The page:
Here is an example of what happens if a wire is pulled on before the locking springs are cleared of the end stops on the terminal housing. The locking springs will kink. When this happens, the terminal release tool will not of much use. Sadly, the only thing you can do it hope for the best. If you have a thin strong pick, you can try to drive the terminal out, or you can pull harder on the wire and HOPE that the wire holds together and pulls the terminal end out... to which end you'll find the locking springs folded over into "U" shapes and will need to be replaced. This is one of the reasons it is a good idea to try and push the wire further into the terminal housing before you insert the terminal release tool. A common mistake is to insert the terminal release tool, but the locking springs are have dug into the end stops of the terminal housing, then the wire gets pulled on and kinks the locking springs.
A lot of the current terminal housings will have what is known as a "secondary barrier" to help keep the terminal end from coming out of the terminal housing. They most often tend to be purple as shown here. Most of them tend to slide into a track and click into place and can be slide over a little to allow the terminal end to be removed or installed. Some of the secondary barriers are not removable from the terminal housing and will only slide/click over just a little bit to allow for terminal end removal and installation.
This shows the secondary barrier in the position that allows the terminal end to be removed or installed. You can see how the body of the terminal end is coming though on of the openings of the secondary barrier.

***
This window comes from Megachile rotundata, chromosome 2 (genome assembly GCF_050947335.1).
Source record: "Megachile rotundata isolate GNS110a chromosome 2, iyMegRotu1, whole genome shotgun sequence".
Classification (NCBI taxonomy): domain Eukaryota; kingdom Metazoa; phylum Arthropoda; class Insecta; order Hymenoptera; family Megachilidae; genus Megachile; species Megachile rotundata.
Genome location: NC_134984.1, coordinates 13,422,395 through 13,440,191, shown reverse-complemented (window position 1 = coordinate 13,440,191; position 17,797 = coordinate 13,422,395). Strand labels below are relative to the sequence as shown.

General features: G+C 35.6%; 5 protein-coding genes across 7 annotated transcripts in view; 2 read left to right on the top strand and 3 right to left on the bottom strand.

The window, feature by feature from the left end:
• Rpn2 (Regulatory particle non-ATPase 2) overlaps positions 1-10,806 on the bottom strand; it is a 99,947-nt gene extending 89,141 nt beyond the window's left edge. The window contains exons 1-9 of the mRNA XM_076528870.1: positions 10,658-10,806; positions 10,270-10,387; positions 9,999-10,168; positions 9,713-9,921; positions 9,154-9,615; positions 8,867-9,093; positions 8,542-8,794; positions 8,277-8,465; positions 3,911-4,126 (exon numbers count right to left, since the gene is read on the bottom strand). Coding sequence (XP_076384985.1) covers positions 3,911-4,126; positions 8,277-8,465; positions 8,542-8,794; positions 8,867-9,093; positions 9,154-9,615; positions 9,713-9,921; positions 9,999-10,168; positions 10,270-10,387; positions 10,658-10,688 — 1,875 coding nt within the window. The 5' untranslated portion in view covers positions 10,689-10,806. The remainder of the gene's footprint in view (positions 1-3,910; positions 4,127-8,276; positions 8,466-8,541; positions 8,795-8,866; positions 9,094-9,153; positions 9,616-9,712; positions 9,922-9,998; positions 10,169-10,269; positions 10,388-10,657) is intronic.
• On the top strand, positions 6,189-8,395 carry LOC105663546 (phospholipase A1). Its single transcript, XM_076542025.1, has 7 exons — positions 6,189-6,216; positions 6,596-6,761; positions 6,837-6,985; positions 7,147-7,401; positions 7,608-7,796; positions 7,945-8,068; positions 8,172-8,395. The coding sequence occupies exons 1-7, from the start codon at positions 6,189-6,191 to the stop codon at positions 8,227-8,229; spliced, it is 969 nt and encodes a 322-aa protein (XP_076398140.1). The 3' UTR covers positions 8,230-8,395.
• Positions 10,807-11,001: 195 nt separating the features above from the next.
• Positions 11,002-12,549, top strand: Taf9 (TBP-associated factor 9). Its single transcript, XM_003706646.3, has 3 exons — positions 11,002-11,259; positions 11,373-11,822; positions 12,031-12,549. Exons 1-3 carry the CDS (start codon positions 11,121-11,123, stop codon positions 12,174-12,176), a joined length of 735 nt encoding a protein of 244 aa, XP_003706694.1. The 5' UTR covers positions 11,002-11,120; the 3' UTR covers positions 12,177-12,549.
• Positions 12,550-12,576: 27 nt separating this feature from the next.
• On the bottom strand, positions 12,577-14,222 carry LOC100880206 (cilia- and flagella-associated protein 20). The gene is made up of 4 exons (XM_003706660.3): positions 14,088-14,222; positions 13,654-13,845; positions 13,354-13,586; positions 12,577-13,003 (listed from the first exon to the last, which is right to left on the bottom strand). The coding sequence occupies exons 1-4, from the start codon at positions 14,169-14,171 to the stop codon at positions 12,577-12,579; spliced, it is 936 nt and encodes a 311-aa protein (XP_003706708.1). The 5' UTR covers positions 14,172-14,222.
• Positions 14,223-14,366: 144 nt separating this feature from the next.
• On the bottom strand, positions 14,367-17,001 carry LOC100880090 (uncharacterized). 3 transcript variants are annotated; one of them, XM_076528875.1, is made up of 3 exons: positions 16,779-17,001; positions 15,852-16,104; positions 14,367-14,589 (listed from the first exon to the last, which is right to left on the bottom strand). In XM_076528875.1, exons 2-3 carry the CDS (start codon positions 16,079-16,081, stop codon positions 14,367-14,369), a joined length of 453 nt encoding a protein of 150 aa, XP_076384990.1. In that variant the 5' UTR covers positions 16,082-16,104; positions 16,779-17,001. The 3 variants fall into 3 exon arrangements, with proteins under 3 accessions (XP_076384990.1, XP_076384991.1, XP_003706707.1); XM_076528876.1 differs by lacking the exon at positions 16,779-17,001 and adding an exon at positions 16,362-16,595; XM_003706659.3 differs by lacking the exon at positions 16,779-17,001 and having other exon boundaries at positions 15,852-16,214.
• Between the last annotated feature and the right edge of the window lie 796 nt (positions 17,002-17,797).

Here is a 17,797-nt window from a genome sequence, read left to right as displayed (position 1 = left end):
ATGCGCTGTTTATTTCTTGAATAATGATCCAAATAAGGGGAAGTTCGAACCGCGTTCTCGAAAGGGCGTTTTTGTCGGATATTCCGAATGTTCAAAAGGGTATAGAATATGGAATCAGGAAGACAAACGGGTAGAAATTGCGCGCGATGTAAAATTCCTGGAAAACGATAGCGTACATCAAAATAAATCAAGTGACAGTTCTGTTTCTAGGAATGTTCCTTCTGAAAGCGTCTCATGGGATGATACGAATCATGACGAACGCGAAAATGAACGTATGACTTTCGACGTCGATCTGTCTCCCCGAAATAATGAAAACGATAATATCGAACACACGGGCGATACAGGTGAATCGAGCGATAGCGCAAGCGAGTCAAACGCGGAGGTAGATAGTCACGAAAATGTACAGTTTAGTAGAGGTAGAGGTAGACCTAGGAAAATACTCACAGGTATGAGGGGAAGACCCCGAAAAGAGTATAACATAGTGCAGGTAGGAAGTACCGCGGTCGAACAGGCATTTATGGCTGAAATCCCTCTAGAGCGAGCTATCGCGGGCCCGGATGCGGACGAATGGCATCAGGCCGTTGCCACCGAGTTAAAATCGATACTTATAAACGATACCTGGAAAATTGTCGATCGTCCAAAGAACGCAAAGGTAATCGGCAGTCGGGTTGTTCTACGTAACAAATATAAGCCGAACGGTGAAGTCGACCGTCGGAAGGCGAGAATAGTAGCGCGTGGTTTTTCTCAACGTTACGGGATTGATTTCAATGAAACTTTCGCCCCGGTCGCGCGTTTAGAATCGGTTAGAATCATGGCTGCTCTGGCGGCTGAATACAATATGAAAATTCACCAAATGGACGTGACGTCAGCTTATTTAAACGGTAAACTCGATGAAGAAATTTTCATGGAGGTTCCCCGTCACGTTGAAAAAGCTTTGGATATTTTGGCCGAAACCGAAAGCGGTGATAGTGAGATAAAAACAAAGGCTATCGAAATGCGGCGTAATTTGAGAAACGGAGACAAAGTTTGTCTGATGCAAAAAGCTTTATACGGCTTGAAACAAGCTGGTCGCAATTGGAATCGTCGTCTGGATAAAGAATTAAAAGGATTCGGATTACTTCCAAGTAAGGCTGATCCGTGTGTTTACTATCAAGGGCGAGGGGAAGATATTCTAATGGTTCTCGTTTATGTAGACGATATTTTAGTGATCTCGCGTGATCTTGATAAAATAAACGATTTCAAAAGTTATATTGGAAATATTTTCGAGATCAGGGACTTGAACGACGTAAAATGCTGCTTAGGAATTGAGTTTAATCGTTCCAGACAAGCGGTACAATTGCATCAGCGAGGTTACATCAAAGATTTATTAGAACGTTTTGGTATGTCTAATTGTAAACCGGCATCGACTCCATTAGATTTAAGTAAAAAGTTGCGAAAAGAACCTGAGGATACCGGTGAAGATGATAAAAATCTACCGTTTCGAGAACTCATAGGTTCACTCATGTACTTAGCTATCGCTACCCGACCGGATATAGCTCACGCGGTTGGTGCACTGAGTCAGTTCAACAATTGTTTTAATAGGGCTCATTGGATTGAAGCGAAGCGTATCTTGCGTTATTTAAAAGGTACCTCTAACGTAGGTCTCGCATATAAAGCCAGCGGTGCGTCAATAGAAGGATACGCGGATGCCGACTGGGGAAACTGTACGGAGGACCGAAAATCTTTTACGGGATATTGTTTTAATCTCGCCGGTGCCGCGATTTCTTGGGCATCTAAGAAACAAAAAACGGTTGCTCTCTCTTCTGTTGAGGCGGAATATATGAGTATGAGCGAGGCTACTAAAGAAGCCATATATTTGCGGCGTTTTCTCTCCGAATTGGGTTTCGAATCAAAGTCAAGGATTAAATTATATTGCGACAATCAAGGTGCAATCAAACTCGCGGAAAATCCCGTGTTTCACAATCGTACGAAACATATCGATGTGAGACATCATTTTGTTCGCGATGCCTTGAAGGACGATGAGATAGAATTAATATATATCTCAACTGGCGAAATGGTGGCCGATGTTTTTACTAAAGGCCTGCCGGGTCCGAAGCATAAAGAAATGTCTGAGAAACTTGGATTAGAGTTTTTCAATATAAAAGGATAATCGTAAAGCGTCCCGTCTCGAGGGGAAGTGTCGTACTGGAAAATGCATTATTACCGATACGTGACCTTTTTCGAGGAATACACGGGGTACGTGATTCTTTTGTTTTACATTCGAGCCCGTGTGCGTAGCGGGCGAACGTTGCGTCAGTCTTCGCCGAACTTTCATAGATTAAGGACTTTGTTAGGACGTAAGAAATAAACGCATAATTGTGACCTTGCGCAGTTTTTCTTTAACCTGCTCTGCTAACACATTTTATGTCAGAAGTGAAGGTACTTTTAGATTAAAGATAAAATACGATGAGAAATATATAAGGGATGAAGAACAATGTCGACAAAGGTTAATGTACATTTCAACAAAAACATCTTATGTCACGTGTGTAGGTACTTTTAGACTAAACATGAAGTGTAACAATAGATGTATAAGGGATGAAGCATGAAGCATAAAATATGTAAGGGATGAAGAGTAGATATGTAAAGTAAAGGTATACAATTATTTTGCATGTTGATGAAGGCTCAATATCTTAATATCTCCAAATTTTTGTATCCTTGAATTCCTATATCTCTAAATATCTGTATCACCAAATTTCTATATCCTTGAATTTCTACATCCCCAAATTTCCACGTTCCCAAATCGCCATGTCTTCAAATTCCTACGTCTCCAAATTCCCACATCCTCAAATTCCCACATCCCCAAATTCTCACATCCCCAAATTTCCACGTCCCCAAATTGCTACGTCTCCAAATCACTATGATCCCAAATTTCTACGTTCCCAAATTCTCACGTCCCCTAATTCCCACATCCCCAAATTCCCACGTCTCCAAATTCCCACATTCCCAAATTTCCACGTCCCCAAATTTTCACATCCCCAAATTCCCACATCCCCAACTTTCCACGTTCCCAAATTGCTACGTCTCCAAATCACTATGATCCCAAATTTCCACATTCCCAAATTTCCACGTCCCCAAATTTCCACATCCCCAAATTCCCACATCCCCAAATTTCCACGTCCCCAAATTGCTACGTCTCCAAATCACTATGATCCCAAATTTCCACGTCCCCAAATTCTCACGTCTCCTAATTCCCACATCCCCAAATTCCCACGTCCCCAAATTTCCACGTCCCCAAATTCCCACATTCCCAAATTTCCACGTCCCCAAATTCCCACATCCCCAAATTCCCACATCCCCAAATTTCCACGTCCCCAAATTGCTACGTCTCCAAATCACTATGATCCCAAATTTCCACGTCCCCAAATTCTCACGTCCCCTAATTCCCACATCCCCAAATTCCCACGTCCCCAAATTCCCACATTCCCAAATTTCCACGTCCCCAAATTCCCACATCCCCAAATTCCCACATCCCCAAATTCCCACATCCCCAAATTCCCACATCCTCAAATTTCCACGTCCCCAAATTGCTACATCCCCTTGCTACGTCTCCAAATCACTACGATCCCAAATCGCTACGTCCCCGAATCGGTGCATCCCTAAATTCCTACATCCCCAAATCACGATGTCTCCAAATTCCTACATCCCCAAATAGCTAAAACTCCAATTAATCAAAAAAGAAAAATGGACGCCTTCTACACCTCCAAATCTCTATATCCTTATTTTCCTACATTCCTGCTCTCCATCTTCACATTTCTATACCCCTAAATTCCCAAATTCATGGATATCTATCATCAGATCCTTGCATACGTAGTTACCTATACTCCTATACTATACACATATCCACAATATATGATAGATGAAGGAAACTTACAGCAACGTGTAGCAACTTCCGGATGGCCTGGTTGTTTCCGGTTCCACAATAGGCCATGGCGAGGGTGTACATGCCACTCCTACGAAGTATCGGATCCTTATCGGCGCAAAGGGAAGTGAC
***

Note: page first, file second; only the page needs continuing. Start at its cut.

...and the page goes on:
With the terminal end fully seated into the terminal housing, the secondary barrier can be moved to it's locked position. You can now see how the secondary barrier is behind the body of the terminal end, thus the terminal end can not be pulled out the back even if the locking springs are depressed with a terminal release tool.

I've tried to keep this fairly simple, but with that, you should now have a grasp of how most terminal ends are held in place and what actions are needed to remove them. There are other types of terminal ends that can be removed with a fine pick or razor blade, like the airbag control module or ECM for example.

Click here to vote for my site if you find the info useful. Thank you.

All Step-By-Steps use Postcard-ware fees, if you find the info useful, then please send a postcard to:
4130 Products
740 Schenley Rd
Knoxville, TN 37923

Why should you send a postcard? Because it is cheap to do and as we all know, the US Post Office is funding it's Super Mutant Army Project with fees from postcards stamps. I would really like to see a Super Mutant Army deliver my mail in the near future.
Thank you.

4130 : Gauge Overlays : Vinyl Stickers : Owner's Manuals : Step-By-Step : The Rest : Contact 4130